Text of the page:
The word “honeymoon” today conjures images of newlyweds holding hands, strolling along a beach, madly in love. The word in Old English was “hony moone.” Hony refers to the “indefinite period of tenderness and pleasure experienced by a newly wed couple.” Moone, meanwhile, refers to the fleeting amount of time that the love or sweetness would last. While the word “honeymoon” has a positive connotation today, it was initially used to warn newlyweds about waning love over time.
When one thinks of the word honeymoon, thoughts of white sand beaches, fruity drinks, and total relaxation come to mind. We were graced with all three, along with some excitement along the way. Since we aren’t really beach people, we thought a sailing adventure around the British Virgin Islands would be a good alternative. Neither of us had spent much time on smaller boats, nor had we attempted to cook meals on a live-aboard sail boat that rocks with the ocean illiciting more sea sickness than we had anticipated. Luckily, we enlisted help from our savior, Zofran, and only had small bouts of nausea while not on deck or sleeping. What we hadn’t anticipated was 50-60 knot winds that hindered sleep and spawned nightmares of our boat breaking free from the mooring and floating away. Thankfully, weather cooperated with us all but two nights of the week, leaving the other days blissfully calm and serene.
The journey began when we flew into St. Thomas, then took a ferry over to Tortola, the hub of the BVIs. There we met Lusteen, a small and sturdy sailboat whom we would become intimately familiar with over the next week. We then set sail hopping from island to island. We visited the Virgin Gorda baths, took a land tour of the island as well, and enjoyed a beach party one night. We scuba dived Wreck of the Rhone, and snorkeled around various caves and reefs. The plethora of sea life never ceases to amaze me: sergeant majors, yellow tailed snappers, barracudas, tarpons, sea urchins, and coral. One night while stargazing on the deck, we noticed some dark figures racing parallel to the boat. Before we knew it, we had counted 25 tarpons. The crystal clear waters beckoned forth loads of creatures without even stepping a toe into the ocean.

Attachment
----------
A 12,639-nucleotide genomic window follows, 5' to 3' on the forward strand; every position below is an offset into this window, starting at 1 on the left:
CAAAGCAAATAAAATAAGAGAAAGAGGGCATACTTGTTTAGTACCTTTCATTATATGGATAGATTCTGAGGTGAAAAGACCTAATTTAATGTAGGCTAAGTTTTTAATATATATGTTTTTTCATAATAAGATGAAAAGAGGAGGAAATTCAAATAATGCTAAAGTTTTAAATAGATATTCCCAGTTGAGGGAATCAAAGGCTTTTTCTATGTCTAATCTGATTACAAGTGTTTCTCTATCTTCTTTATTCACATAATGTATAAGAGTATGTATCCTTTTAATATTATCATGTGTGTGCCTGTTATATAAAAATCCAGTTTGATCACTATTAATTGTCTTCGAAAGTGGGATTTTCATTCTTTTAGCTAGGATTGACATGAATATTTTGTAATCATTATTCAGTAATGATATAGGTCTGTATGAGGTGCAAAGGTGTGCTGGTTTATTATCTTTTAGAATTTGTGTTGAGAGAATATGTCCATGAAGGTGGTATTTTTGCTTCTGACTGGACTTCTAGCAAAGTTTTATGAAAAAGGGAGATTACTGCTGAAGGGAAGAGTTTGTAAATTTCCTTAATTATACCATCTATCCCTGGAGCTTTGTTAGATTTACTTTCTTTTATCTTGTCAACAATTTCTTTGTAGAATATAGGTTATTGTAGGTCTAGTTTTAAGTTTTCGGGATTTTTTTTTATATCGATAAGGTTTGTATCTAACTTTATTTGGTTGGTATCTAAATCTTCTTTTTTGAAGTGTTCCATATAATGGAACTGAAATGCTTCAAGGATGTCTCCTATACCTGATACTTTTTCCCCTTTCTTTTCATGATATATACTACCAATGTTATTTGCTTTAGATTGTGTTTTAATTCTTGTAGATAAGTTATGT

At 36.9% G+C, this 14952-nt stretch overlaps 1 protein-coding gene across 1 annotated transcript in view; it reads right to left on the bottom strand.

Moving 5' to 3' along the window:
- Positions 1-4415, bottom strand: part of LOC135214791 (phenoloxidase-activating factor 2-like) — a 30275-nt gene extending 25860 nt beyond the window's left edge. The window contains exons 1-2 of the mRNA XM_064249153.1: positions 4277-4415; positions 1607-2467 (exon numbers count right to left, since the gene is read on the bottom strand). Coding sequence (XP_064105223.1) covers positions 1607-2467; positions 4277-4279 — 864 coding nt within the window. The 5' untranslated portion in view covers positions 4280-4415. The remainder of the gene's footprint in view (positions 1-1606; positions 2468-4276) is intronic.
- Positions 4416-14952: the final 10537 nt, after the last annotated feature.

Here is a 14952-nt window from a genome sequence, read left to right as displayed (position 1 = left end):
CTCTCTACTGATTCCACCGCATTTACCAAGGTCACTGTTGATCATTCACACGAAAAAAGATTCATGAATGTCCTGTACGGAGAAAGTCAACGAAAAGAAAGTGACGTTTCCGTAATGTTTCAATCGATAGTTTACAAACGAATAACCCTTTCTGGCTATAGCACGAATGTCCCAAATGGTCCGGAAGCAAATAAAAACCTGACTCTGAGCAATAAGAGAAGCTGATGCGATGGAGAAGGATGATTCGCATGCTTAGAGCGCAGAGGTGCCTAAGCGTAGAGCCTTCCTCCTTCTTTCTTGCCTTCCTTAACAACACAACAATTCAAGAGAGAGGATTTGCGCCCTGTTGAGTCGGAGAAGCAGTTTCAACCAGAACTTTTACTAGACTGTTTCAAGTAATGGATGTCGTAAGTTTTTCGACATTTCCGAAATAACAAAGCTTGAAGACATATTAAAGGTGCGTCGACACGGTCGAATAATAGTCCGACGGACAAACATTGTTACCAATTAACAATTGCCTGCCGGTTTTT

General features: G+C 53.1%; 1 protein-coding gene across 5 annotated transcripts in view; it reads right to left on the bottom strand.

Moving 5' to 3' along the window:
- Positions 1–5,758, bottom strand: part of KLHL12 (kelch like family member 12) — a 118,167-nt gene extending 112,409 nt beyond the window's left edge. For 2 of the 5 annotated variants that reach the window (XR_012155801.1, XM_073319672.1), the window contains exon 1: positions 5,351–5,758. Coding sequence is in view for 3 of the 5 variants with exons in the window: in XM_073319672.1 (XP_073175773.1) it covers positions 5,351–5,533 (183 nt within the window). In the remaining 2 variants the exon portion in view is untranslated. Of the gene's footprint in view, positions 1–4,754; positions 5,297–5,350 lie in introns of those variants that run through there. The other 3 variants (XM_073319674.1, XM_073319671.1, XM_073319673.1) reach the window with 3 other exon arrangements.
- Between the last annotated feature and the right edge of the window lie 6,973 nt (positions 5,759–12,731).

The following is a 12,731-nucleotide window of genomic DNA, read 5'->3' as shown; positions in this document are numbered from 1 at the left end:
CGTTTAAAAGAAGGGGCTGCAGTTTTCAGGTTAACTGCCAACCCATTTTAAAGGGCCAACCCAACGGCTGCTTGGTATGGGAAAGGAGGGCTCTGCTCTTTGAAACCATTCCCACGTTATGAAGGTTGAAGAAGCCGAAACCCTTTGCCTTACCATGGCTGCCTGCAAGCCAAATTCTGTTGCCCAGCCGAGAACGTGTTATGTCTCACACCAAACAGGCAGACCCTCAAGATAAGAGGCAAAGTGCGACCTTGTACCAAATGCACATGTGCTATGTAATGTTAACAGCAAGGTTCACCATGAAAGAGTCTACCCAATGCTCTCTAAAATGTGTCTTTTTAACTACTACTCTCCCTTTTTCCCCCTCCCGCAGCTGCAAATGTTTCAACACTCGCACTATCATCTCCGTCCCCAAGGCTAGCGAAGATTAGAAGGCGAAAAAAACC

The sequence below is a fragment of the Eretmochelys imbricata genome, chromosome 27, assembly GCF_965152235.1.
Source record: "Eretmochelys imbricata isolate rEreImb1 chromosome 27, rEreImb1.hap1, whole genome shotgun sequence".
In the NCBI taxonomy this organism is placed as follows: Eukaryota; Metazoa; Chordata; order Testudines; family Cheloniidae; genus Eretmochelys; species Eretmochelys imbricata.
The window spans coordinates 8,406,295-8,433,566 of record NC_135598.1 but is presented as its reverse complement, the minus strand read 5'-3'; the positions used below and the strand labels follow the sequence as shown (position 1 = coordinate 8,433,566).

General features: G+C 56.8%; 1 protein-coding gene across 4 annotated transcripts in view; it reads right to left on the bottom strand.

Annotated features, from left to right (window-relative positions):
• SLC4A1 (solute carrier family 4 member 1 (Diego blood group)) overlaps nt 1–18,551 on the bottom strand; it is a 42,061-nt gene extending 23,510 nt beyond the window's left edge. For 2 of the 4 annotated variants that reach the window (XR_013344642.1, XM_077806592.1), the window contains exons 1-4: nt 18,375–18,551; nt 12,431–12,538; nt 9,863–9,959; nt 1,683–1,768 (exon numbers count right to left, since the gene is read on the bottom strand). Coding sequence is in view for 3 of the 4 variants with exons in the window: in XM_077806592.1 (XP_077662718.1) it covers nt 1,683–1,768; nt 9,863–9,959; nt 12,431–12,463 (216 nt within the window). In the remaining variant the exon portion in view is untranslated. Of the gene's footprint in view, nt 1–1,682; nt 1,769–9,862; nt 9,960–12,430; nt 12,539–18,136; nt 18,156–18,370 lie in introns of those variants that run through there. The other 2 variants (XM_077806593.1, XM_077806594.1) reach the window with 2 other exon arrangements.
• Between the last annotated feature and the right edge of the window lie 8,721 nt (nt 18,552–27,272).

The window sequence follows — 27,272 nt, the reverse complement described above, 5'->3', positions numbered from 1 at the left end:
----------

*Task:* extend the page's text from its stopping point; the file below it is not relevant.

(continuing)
We stopped one night at Norman Island, and due to it being off season, had the beach entirely to ourselves. The famous party barge, Willy T., anchored off the shore was eerily quite, as the bars were closed for low season. Throughout the night, the boat slowly revolved around the mooring, occasionally being silhouetted by the moon, forming a ghostly aura around the blackened ship. As we were the only boat in the cove, the creepiness magnified. It was only fitting that the cove we resided in for the night, “Pirate’s Cove,” was historically the tragic ending for many ships as pirates pounced on any unfortunates who were drawn to the island’s beach.
A highlight was definitely the Soggy Dollar Bar on Jost Van Dyke, where we lounged around in hammocks under shady palms. The white sand beach at the Soggy Dollar fades into pale turquoise waters, where the warmth of the water soothes the body and the current rocks you back and forth like a lullaby. It’s a perfect recipe for relaxation and a terrific sunburn. On our last day, we anchored off the coast of Sandy Key beach and swam to shore. There are very few things in life, I believe, that can compare to the sensory enjoyment of squishing wet sand between my toes as I stroll along a beach. It is by far my favorite part of any coastal adventure.
Although our honeymoon wasn’t a typical “us” adventure full of hiking or sight-seeing or endless architecture ogling, it was exactly what we needed. Sailing forced us to focus totally on the present, breathe in the salty air, feel the wind whipping through our hair, and admire the utter beauty of the islands. It was the first time in as long as I can remember that I didn’t read a book, didn’t cross off things on my to-do list, and didn’t do much of anything but enjoy my surroundings. Oh, and reminisce on our incredible wedding. More on that to come!